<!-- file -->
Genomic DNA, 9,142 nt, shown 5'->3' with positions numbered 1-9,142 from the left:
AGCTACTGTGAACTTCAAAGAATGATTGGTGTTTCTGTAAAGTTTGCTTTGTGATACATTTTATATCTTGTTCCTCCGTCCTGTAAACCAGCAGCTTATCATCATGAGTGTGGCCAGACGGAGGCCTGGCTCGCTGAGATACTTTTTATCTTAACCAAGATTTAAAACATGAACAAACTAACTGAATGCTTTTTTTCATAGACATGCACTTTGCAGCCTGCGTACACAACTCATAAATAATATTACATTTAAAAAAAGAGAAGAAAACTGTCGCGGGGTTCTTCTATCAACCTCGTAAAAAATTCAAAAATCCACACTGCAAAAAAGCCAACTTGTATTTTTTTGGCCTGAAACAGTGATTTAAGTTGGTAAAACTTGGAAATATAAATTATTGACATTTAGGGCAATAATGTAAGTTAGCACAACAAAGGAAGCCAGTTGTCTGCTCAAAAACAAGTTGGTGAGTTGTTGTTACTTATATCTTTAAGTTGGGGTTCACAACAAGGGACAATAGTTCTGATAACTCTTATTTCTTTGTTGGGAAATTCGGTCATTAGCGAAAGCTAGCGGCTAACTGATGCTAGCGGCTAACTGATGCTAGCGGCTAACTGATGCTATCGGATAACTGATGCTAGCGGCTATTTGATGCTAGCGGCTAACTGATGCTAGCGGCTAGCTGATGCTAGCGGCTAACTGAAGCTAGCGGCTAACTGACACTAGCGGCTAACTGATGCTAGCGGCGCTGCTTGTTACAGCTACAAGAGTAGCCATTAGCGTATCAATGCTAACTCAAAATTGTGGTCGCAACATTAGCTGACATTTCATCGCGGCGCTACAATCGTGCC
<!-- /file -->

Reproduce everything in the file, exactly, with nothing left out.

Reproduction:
Genomic DNA, 9,142 nt, shown 5'->3' with positions numbered 1-9,142 from the left:
AGCTACTGTGAACTTCAAAGAATGATTGGTGTTTCTGTAAAGTTTGCTTTGTGATACATTTTATATCTTGTTCCTCCGTCCTGTAAACCAGCAGCTTATCATCATGAGTGTGGCCAGACGGAGGCCTGGCTCGCTGAGATACTTTTTATCTTAACCAAGATTTAAAACATGAACAAACTAACTGAATGCTTTTTTTCATAGACATGCACTTTGCAGCCTGCGTACACAACTCATAAATAATATTACATTTAAAAAAAGAGAAGAAAACTGTCGCGGGGTTCTTCTATCAACCTCGTAAAAAATTCAAAAATCCACACTGCAAAAAAGCCAACTTGTATTTTTTTGGCCTGAAACAGTGATTTAAGTTGGTAAAACTTGGAAATATAAATTATTGACATTTAGGGCAATAATGTAAGTTAGCACAACAAAGGAAGCCAGTTGTCTGCTCAAAAACAAGTTGGTGAGTTGTTGTTACTTATATCTTTAAGTTGGGGTTCACAACAAGGGACAATAGTTCTGATAACTCTTATTTCTTTGTTGGGAAATTCGGTCATTAGCGAAAGCTAGCGGCTAACTGATGCTAGCGGCTAACTGATGCTAGCGGCTAACTGATGCTATCGGATAACTGATGCTAGCGGCTATTTGATGCTAGCGGCTAACTGATGCTAGCGGCTAGCTGATGCTAGCGGCTAACTGAAGCTAGCGGCTAACTGACACTAGCGGCTAACTGATGCTAGCGGCGCTGCTTGTTACAGCTACAAGAGTAGCCATTAGCGTATCAATGCTAACTCAAAATTGTGGTCGCAACATTAGCTGACATTTCATCGCGGCGCTACAATCGTGCC